Summit County Fire Departments Cut Back, But Not On Protection
BRECKENRIDGE, Colo. (CBS4) – Governments all over Colorado have had to make budget cuts because of the recession and the two fire departments in Summit County are no exception. They will have to make do with $1 million less funding next year.
While there are cuts, fire protection isn’t one of them. The public’s safety is the number one priority for fire stations. But imagine cutting nearly 20 percent out of a household budget. That’s what the fire departments have to do.
It’s been a hectic few years for the Summit County fire departments. Lake Dillon Fire-Rescue patrols the northern half of the county and the Red, White and Blue Fire-Rescue department handles the town of Breckenridge and areas south.
Two years ago the budgets shot up 19 percent. Now this year they’re down nearly as much.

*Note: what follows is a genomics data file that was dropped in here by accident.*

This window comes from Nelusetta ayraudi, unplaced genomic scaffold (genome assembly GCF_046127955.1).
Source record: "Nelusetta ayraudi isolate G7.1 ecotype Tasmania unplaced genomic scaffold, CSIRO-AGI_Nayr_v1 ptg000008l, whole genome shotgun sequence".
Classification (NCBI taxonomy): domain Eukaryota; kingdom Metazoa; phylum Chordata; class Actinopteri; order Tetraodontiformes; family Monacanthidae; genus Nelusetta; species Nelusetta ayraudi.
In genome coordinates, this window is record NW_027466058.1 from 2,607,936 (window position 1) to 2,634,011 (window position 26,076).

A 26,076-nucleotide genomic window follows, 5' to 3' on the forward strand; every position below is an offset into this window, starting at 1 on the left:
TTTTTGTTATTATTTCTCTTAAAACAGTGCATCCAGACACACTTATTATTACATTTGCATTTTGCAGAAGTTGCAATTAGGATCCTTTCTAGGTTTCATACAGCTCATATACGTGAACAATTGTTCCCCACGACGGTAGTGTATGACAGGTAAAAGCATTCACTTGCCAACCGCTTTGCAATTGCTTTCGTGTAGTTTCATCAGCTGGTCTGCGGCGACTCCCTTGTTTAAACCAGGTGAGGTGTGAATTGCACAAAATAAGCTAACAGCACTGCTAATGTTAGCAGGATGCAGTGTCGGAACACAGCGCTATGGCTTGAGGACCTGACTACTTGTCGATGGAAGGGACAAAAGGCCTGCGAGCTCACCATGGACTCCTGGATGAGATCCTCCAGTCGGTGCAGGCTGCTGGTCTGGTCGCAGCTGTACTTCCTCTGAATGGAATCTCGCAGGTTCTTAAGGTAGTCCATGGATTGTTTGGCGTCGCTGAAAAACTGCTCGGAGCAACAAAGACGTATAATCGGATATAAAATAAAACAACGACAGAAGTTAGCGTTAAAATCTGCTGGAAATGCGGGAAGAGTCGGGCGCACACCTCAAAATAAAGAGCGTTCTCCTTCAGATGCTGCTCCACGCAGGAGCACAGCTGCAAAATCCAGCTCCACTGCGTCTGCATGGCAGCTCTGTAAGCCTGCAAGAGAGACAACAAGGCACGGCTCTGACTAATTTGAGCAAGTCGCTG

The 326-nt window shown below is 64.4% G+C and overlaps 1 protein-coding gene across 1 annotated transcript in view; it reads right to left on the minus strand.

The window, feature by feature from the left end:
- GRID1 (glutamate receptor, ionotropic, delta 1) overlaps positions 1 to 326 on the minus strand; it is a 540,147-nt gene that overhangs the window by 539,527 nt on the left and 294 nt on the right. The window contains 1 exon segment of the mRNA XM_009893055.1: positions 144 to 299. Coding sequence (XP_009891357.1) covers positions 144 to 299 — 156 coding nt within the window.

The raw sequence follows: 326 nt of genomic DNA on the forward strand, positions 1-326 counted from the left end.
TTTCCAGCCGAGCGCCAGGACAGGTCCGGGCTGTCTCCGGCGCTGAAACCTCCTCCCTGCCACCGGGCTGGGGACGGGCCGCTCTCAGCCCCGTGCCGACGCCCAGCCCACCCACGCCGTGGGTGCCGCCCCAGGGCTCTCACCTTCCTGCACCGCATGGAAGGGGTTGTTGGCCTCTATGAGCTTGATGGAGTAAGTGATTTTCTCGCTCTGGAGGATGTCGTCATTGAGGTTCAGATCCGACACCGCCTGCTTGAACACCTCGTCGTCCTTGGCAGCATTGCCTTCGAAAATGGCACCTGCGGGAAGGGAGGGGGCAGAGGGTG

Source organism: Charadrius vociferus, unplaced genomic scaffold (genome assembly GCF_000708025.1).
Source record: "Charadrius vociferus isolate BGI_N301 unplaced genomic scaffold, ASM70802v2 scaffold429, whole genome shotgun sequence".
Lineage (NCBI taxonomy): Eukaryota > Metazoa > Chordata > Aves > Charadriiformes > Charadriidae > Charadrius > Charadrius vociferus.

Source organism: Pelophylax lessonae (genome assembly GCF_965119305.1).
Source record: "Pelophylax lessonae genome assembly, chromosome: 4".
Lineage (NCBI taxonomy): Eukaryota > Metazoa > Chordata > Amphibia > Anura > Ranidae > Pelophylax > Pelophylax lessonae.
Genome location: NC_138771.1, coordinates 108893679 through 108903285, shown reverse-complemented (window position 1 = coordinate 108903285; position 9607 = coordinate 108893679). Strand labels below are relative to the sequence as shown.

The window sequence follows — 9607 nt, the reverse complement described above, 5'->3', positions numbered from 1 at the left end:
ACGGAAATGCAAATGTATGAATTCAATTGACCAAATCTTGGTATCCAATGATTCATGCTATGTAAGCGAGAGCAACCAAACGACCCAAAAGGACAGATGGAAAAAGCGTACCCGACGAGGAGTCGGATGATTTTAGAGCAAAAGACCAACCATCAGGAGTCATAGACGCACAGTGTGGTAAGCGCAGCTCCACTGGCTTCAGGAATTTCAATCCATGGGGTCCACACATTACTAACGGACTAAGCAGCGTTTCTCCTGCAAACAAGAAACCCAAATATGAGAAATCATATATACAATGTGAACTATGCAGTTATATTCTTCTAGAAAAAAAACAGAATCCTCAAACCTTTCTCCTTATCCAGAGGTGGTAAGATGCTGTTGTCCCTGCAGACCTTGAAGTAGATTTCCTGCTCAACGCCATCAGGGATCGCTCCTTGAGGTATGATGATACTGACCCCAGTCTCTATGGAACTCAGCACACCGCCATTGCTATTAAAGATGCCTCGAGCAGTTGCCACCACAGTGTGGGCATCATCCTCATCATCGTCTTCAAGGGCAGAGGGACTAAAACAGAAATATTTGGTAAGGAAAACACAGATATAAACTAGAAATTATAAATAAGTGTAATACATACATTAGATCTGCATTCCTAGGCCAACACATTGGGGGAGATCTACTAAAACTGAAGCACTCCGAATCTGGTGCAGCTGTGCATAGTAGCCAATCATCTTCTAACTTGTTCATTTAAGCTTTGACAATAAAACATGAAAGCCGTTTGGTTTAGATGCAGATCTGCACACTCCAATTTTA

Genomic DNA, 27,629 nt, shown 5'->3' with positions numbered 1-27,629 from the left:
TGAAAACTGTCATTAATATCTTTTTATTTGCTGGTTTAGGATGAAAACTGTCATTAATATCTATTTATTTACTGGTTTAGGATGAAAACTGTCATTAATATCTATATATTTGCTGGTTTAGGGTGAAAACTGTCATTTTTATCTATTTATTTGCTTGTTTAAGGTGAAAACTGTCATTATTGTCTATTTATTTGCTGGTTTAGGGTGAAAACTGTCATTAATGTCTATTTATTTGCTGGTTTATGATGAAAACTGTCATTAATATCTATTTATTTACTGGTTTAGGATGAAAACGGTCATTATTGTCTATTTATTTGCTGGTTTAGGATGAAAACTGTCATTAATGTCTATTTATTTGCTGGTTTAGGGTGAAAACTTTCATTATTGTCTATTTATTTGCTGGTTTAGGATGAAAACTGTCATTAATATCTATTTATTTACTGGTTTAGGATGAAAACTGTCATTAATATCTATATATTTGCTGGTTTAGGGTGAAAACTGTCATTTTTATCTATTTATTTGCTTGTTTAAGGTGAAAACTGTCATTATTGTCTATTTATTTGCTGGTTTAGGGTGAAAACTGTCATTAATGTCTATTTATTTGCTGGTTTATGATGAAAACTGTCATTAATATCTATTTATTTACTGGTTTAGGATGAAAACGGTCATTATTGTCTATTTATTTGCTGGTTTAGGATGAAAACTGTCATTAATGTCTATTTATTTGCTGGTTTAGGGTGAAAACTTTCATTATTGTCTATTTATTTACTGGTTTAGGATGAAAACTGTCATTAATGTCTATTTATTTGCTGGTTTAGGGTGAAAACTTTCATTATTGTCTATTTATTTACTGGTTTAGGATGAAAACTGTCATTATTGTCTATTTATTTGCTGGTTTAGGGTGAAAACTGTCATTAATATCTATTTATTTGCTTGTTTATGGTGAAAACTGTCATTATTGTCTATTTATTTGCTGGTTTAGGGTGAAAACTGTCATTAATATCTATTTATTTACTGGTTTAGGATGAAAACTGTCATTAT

“We’ve been putting away some general reserve money for just this time, just this kind of occasion,” Chief Lori Miller with Red, White and Blue fire said.
“Certainly back in 2008 when we saw a dramatic increase in real estate values in Summit County, that we knew then, what goes up significantly may come down,” Chief Dave Parmley with Lake Dillon fire said.
Both departments are planning on dipping into their rainy day funds. By doing that they won’t be cutting services or losing any employees.
The tight budget is having the departments shave expenses in other areas.
“Like replacement of hose and personal protective gear,” Miller said.
“It’ll certainly have impacts if it stays in place long term,” Parmley said.
The departments have started to share resources, training and some personnel on the administrative side. But if tax levels don’t go back up in the next few years, even more drastic measures may need to be taken.
“We hope as the economy recovers the property values will creep up again. We don’t expect the big increases and decreases the we’ve experienced over the past few years,” Miller said.
It comes at a pretty bad time for the Red, White and Blue department. They were hoping to phase out some nearly 25-year-old tankers they have, but will now have to institute a tax increase to cover the costs.